I don’t know when I last went to a gig where there was a knitting corner… Bardic satire, and wonderful music from Paul, Talis and Chantelle (and yes, I think we’ve got them coming to Druid Camp next summer!). What a great way to end the day.
Ok, I may have decided I’d done enough stress-bunny sobriety. Perhaps I should tell you (should I? Oh, perhaps not… Ok, yes) I was kidnapped after the talks finished, and whisked by Paul Mitchell and his gorgeous accomplices to the nearby hostelry to be fed Hobgoblin after Hobgoblin. It all went a little blurry after that because, like the 2010 Conference, I’d not actually managed to eat anything all day other than an apple and a banana that Theo pressed upon me, and a small cup of carrot and coriander soup. Blurry, but beautiful.
So, at the end of it all, how did it go. Of course we had some inevitable SNAFU, but in comparison with the first Conference…
- The 45 min talks / 45 min breaks worked really well.
- perhaps when the hall is on break, the lounge could be in use, and vicky verky.
- The food wasn’t available all day as we’d wanted, but the queues weren’t so bad as last time.
- Someone thought there was a bit tightly packed in the lounge for the music (but everyone who was in there said there was plenty of room).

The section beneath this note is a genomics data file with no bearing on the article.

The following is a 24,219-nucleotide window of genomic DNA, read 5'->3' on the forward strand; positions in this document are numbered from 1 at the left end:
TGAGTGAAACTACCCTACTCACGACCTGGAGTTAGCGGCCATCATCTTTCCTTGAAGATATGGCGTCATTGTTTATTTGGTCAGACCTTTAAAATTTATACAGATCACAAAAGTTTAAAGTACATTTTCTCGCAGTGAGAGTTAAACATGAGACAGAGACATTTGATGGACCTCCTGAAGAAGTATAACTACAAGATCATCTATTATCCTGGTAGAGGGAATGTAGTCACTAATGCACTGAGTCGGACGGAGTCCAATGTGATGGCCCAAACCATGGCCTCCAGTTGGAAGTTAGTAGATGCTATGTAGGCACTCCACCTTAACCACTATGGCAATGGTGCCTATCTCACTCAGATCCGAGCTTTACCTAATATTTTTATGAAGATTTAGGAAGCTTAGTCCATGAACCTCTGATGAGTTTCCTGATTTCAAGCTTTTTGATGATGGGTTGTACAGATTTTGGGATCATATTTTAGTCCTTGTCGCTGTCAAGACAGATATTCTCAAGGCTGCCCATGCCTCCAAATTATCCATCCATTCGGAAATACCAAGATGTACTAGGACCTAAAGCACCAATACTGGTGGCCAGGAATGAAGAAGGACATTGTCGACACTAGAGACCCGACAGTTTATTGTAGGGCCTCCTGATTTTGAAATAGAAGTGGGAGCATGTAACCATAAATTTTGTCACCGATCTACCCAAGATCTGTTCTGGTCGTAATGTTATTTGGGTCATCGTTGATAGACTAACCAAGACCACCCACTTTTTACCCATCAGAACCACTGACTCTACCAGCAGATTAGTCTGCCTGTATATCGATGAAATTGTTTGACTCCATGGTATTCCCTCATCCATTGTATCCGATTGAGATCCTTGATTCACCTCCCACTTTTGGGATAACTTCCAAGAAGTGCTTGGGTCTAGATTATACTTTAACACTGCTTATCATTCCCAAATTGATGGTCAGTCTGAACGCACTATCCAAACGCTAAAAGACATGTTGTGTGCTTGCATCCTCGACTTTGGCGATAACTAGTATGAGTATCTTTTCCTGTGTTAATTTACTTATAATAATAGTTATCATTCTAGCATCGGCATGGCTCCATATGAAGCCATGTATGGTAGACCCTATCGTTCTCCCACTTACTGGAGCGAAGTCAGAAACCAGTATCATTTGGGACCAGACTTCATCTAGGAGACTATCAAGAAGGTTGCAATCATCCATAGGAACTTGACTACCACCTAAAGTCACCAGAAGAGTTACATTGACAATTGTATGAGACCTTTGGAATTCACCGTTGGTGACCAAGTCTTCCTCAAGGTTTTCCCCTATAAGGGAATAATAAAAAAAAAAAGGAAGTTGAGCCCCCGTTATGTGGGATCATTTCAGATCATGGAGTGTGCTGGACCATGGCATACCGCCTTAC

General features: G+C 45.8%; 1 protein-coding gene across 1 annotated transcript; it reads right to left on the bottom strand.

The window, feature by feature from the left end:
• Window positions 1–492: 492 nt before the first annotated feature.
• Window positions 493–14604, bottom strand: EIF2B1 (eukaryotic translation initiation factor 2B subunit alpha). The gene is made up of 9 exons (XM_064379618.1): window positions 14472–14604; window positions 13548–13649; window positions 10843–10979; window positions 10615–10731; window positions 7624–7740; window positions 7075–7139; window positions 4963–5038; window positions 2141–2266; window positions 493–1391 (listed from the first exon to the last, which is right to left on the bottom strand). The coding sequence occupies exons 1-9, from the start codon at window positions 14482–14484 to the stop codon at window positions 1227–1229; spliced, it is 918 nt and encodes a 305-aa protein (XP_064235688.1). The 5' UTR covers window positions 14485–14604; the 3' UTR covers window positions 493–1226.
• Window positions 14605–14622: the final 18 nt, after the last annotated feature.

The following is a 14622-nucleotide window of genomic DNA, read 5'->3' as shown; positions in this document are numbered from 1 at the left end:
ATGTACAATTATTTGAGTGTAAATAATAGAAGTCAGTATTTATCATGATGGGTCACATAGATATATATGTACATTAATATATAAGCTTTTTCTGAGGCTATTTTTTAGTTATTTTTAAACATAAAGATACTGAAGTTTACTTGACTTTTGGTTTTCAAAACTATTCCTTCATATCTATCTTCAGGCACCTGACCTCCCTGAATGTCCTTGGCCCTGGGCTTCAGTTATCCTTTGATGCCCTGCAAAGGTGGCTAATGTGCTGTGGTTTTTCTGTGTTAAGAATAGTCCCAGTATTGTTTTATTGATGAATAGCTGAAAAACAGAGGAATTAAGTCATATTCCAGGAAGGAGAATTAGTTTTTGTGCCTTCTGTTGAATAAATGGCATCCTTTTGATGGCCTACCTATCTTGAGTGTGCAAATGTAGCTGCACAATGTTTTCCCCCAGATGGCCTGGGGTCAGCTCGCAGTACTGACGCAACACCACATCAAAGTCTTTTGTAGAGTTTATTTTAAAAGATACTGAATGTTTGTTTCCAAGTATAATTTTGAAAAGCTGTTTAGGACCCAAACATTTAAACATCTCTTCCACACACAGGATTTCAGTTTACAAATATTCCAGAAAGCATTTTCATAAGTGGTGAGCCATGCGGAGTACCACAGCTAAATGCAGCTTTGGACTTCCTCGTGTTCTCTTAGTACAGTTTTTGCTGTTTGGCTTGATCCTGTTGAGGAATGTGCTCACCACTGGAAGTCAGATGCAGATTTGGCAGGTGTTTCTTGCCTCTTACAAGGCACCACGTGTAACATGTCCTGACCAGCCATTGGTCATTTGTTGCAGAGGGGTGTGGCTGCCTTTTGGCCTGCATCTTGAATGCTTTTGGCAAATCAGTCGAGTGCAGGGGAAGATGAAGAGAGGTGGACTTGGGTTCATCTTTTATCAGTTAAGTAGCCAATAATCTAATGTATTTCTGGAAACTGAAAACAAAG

- I’ve had more than a dozen post-event congratulatory emails from folk who were glad to be there (so far) and no slaps (so far).
- If folk tell me stuff, I’ll add it here for later.
I’d promised myself, as we approached Conference 2012, that this would definitely be the last one… I didn’t need the stress… but by the end of the night the 2014 Conference was already being planned! Watch this space. Or this one.
In the morning, some of those that were left, having cleaned and cleared the Bilberry Centre, processed up into the Lickey Woods. Some of us to simply connect to the woodland and the blue sky and the golden autumn colours under a low golden Sun. Others of us to reconnect to times past, to regain what was worthwhile, and let go of that which it was needful to release.
Speaking of trees, by Nimue Brown
The grove says hello
Druids, not the ones
From before, or before then,
Hill climbing, sky smiling.
We say hello Druids.
You say hello trees.
Like we always did.
Thanks to those most excellent folk who carried so many of the necessary burdens of Conference. Ness for handling the online sales but couldn’t be there, Dave and Lorna for their door wardening skills, Phil for cleaning out the kitchen on Sunday morning despite feeling full of lurgy all weekend, and everyone who helped clean the Centre on Sunday morning and who otherwise held me in calm and confidence all through the event! Thank you, speakers and facilitators. Thank you, you served your community; you are all Druids.
Links to other reviews of the Conference… I’ll add links as I find them.